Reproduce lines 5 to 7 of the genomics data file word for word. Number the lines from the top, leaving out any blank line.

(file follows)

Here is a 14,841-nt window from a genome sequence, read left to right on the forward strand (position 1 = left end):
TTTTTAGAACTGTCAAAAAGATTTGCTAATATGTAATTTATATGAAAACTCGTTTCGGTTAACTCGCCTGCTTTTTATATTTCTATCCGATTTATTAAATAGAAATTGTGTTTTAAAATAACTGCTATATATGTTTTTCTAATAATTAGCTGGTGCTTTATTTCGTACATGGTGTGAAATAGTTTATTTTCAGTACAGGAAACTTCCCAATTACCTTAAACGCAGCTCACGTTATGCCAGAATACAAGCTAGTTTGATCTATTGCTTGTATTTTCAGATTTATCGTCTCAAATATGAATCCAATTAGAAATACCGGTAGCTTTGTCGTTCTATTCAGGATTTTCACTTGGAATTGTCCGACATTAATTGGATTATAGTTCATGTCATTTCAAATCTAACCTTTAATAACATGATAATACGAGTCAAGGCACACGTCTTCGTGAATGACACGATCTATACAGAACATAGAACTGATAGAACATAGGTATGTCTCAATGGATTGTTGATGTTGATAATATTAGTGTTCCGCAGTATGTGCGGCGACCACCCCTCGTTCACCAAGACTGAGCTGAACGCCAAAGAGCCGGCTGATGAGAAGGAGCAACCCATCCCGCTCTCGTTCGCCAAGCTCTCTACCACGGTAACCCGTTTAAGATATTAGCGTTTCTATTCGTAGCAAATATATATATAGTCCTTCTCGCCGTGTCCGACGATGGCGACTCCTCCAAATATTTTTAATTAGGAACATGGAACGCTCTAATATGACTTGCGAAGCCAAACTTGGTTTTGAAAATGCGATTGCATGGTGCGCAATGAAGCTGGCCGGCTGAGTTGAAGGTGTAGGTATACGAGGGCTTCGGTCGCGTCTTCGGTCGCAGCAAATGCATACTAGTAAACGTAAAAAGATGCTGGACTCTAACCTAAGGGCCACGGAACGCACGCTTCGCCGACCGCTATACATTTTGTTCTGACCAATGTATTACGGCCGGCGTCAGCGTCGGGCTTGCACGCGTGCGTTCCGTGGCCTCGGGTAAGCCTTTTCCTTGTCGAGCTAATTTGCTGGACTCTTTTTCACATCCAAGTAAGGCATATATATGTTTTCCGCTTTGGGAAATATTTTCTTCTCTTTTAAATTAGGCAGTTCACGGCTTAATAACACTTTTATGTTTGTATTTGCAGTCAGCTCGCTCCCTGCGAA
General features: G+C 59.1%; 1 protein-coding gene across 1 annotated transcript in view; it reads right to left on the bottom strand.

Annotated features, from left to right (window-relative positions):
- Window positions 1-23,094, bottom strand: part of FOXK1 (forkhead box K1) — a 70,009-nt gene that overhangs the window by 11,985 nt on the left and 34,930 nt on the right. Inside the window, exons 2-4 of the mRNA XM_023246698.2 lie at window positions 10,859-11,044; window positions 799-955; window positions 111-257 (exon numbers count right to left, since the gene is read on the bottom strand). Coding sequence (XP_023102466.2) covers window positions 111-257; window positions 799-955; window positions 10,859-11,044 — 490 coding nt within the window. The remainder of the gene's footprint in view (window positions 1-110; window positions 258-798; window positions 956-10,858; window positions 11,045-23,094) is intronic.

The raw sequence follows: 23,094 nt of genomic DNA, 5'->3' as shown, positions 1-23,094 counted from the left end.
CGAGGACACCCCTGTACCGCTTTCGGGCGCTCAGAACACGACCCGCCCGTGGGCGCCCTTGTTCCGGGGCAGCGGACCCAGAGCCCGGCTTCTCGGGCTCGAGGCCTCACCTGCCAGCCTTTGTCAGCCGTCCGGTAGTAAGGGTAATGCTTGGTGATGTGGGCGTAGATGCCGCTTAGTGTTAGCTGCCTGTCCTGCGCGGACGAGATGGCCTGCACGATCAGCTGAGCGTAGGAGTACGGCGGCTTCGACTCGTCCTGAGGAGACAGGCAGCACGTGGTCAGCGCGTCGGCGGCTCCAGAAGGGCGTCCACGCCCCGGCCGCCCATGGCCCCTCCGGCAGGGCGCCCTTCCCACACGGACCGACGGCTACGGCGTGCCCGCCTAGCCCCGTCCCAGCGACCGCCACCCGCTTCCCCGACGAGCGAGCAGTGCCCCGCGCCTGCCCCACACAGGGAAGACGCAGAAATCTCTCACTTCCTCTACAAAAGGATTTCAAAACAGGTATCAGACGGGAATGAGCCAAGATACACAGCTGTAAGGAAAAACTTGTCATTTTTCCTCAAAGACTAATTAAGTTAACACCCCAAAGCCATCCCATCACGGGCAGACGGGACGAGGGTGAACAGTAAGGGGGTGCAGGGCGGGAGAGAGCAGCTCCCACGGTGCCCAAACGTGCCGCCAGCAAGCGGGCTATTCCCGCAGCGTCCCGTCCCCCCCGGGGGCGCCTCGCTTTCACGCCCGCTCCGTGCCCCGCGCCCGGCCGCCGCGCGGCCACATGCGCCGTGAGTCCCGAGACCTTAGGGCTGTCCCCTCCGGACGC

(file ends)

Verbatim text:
- Window positions 1-23,094, bottom strand: part of FOXK1 (forkhead box K1) — a 70,009-nt gene that overhangs the window by 11,985 nt on the left and 34,930 nt on the right. Inside the window, exons 2-4 of the mRNA XM_023246698.2 lie at window positions 10,859-11,044; window positions 799-955; window positions 111-257 (exon numbers count right to left, since the gene is read on the bottom strand). Coding sequence (XP_023102466.2) covers window positions 111-257; window positions 799-955; window positions 10,859-11,044 — 490 coding nt within the window. The remainder of the gene's footprint in view (window positions 1-110; window positions 258-798; window positions 956-10,858; window positions 11,045-23,094) is intronic.

The raw sequence follows: 23,094 nt of genomic DNA, 5'->3' as shown, positions 1-23,094 counted from the left end.
CGAGGACACCCCTGTACCGCTTTCGGGCGCTCAGAACACGACCCGCCCGTGGGCGCCCTTGTTCCGGGGCAGCGGACCCAGAGCCCGGCTTCTCGGGCTCGAGGCCTCACCTGCCAGCCTTTGTCAGCCGTCCGGTAGTAAGGGTAATGCTTGGTGATGTGGGCGTAGATGCCGCTTAGTGTTAGCTGCCTGTCCTGCGCGGACGAGATGGCCTGCACGATCAGCTGAGCGTAGGAGTACGGCGGCTTCGACTCGTCCTGAGGAGACAGGCAGCACGTGGTCAGCGCGTCGGCGGCTCCAGAAGGGCGTCCACGCCCCGGCCGCCCATGGCCCCTCCGGCAGGGCGCCCTTCCCACACGGACCGACGGCTACGGCGTGCCCGCCTAGCCCCGTCCCAGCGACCGCCACCCGCTTCCCCGACGAGCGAGCAGTGCCCCGCGCCTGCCCCACACAGGGAAGACGCAGAAATCTCTCACTTCCTCTACAAAAGGATTTCAAAACAGGTATCAGACGGGAATGAGCCAAGATACACAGCTGTAAGGAAAAACTTGTCATTTTTCCTCAAAGACTAATTAAGTTAACACCCCAAAGCCATCCCATCACGGGCAGACGGGACGAGGGTGAACAGTAAGGGGGTGCAGGGCGGGAGAGAGCAGCTCCCACGGTGCCCAAACGTGCCGCCAGCAAGCGGGCTATTCCCGCAGCGTCCCGTCCCCCCCGGGGGCGCCTCGCTTTCACGCCCGCTCCGTGCCCCGCGCCCGGCCGCCGCGCGGCCACATGCGCCGTGAGTCCCGAGACCTTAGGGCTGTCCCCTCCGGACGC